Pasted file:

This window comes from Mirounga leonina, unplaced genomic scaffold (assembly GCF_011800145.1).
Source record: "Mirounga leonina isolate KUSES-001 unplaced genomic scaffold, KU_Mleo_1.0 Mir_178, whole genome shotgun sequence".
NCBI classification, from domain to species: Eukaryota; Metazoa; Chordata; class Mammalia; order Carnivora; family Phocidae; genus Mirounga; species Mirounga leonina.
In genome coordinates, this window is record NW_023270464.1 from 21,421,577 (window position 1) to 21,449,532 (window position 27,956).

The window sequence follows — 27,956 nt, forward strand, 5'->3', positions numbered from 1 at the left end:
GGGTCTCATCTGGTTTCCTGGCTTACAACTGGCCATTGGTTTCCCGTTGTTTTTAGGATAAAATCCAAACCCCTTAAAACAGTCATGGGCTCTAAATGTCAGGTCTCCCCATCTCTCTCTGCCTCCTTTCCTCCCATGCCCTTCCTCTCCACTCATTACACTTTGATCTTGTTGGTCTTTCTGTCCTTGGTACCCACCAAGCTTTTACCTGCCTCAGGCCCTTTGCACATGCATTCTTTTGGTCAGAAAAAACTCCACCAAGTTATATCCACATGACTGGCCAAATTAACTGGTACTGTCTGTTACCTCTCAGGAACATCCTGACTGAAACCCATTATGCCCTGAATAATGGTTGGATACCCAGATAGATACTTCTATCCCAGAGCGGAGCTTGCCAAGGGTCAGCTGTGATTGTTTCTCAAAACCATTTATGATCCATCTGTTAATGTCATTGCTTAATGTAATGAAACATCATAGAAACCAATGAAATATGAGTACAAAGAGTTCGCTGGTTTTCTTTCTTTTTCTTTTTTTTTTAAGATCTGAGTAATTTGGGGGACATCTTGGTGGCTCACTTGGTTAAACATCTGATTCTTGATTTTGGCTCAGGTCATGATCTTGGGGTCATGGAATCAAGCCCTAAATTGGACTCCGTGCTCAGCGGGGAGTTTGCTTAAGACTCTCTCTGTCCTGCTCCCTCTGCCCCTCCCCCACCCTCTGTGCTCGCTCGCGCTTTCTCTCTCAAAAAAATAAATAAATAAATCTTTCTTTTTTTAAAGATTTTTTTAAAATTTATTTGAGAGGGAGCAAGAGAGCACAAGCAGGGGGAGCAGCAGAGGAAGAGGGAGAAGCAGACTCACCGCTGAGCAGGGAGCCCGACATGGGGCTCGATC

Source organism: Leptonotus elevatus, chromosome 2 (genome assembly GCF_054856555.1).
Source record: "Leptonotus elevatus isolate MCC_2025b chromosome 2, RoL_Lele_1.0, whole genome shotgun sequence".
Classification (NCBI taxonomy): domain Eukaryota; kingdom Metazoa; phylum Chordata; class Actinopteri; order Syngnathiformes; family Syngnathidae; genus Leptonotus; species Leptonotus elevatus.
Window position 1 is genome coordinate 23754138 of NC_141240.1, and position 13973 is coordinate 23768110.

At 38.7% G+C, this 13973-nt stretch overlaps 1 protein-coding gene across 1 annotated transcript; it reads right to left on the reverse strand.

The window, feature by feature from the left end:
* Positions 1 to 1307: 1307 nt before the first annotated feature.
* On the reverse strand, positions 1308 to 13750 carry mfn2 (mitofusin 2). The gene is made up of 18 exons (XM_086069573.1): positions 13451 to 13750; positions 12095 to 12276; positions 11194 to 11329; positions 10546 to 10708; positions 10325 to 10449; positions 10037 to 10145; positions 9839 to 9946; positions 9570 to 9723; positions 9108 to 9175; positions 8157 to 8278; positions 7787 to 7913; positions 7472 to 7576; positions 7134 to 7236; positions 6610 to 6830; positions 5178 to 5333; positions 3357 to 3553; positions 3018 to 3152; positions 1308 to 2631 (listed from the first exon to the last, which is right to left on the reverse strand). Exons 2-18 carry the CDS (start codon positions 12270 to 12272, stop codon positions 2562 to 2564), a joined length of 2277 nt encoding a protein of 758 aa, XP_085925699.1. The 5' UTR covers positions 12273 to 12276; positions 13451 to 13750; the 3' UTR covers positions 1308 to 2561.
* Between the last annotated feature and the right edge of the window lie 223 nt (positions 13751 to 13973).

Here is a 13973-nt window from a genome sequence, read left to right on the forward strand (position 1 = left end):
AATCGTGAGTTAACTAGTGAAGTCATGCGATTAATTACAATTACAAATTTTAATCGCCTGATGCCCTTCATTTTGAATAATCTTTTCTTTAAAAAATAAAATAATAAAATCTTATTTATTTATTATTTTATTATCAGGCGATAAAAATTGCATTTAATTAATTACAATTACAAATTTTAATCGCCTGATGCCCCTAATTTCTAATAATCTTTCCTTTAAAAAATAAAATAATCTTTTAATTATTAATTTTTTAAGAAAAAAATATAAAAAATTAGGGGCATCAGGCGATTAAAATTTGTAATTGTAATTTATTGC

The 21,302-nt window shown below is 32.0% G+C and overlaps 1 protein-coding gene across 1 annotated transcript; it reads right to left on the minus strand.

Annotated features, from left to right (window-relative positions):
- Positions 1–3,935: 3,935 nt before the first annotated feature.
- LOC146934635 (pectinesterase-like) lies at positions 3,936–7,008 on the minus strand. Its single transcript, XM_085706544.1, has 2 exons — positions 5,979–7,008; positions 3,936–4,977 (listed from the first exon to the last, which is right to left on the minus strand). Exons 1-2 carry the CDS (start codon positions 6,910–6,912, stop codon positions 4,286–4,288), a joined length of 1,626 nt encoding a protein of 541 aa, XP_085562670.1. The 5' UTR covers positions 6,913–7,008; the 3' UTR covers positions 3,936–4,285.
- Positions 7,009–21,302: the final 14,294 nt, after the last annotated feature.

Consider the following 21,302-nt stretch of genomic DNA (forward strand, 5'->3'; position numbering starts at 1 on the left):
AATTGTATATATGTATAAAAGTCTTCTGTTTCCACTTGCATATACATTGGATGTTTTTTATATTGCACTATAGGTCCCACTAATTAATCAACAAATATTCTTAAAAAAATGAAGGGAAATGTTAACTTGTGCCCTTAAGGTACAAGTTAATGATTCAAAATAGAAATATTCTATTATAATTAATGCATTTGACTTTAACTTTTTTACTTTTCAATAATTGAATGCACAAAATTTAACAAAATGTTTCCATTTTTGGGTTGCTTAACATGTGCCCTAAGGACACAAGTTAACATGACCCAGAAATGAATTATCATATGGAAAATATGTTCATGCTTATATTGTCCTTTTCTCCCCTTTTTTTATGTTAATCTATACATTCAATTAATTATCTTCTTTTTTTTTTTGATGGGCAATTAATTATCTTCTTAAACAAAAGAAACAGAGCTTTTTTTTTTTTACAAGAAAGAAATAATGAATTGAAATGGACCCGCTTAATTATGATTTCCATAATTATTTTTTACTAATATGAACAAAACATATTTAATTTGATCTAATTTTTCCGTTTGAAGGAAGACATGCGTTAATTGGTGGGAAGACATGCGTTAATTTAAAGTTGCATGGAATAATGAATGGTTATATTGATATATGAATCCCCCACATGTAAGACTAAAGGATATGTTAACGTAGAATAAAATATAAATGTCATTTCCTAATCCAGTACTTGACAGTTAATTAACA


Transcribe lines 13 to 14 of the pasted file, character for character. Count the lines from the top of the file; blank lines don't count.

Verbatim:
* Positions 1 to 1307: 1307 nt before the first annotated feature.
* On the reverse strand, positions 1308 to 13750 carry mfn2 (mitofusin 2). The gene is made up of 18 exons (XM_086069573.1): positions 13451 to 13750; positions 12095 to 12276; positions 11194 to 11329; positions 10546 to 10708; positions 10325 to 10449; positions 10037 to 10145; positions 9839 to 9946; positions 9570 to 9723; positions 9108 to 9175; positions 8157 to 8278; positions 7787 to 7913; positions 7472 to 7576; positions 7134 to 7236; positions 6610 to 6830; positions 5178 to 5333; positions 3357 to 3553; positions 3018 to 3152; positions 1308 to 2631 (listed from the first exon to the last, which is right to left on the reverse strand). Exons 2-18 carry the CDS (start codon positions 12270 to 12272, stop codon positions 2562 to 2564), a joined length of 2277 nt encoding a protein of 758 aa, XP_085925699.1. The 5' UTR covers positions 12273 to 12276; positions 13451 to 13750; the 3' UTR covers positions 1308 to 2561.